Woman furious when nail technician says she has ugly toes and her feet don't match

Tracey Folly

*This is a work of nonfiction based on actual events I witnessed firsthand; used with permission.

Up until a few years ago, neither my mother nor I had ever gone for a pedicure. The idea of having our feet touched by strangers didn't appeal to us.

My coworkers and friends were so enamored of pedicures, however, that I began feeling like I was missing out. I invited my mother for a pedicure, my treat, and we made our way to a nearby spa.

As it turned out, we really enjoyed the experience... at first.

We were sitting on those big pedicure thrones with our feet soaking in the hot swirling water, drinking orange juice from champagne flutes. My mother and I had never been pampered before, and it felt nice.

Our pedicurists massaged our legs and feet and then began grooming our toenails. When my mother's nail technician reached for my mother's second foot, she recoiled in horror.

"Your feet don't match," she said. "The toes on your left foot are very different from the toes on your right foot. So ugly." She crinkled her nose in disgust.

I can't say she was wrong, but my mother was taken aback. We had thought the spa was a safe space and didn't realize someone might mention my mother's deformed toes.

"She ruined the entire experience for me," my mother told me. "She should have just let it go, but she had to say something. Why couldn't she just let me enjoy the experience? I already knew what my toes looked like. They're my toes. I've been looking at them for over half a century."

When a woman visits a nail technician for a pedicure, she is not looking for judgment or criticism about her toes. She is looking to get them pampered and beautified. Therefore, it's important that nail technicians remember to offer words of encouragement and positivity when they are working with their customers.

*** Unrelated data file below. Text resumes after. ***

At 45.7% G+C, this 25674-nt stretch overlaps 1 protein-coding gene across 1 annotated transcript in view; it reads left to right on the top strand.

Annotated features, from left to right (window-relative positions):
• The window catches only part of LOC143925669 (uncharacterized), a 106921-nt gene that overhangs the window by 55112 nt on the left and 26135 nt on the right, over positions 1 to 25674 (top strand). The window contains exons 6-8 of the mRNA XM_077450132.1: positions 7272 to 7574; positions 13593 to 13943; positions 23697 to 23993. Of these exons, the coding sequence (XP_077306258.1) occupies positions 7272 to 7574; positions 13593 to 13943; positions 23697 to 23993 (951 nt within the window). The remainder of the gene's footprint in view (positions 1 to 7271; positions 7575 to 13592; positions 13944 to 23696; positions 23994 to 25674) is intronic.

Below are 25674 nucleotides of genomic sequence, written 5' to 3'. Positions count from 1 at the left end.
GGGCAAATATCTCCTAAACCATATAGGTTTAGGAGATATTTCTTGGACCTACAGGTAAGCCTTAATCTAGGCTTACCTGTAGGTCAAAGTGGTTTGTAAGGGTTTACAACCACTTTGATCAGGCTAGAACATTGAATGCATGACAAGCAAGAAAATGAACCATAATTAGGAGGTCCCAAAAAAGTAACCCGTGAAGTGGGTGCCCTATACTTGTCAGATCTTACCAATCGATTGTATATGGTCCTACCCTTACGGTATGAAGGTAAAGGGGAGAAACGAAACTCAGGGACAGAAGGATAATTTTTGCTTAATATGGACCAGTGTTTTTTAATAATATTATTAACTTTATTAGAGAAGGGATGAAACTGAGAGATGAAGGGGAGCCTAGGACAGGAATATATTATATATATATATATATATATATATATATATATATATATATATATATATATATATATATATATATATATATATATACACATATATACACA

Not insults.

Telling someone that they have ugly toes, or commenting on the size, shape, or color of their toes in any derogatory way is unacceptable behavior from a professional. Not only can such comments make the customer feel uncomfortable and embarrassed, but they could also damage their self-esteem and confidence.

Furthermore, it does not serve to benefit the technician either, no matter how well-meaning their comments might be. After all, what good can come from insulting your client's toes? In short, nail technicians should never tell a woman she has ugly toes. Instead, they should focus on providing quality services that enhance the beauty of their customers' feet.

My mother was furious about the comment, but she tipped the woman twenty bucks anyhow. "That's for having to deal with my ugly toes," she said.

She never returned for another pedicure.

I can't say I blame her.

What would you have done? Comments are welcome.

Why would you want to Buy Me a Coffee? I am a full-time writer and a full-time unpaid caregiver to my 82-year-old father, who lives with Parkinson's. 100% of your tip or donation goes toward paying for my dad's groceries. Thank you.

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Writing about relationships online since 2009.

Massachusetts State

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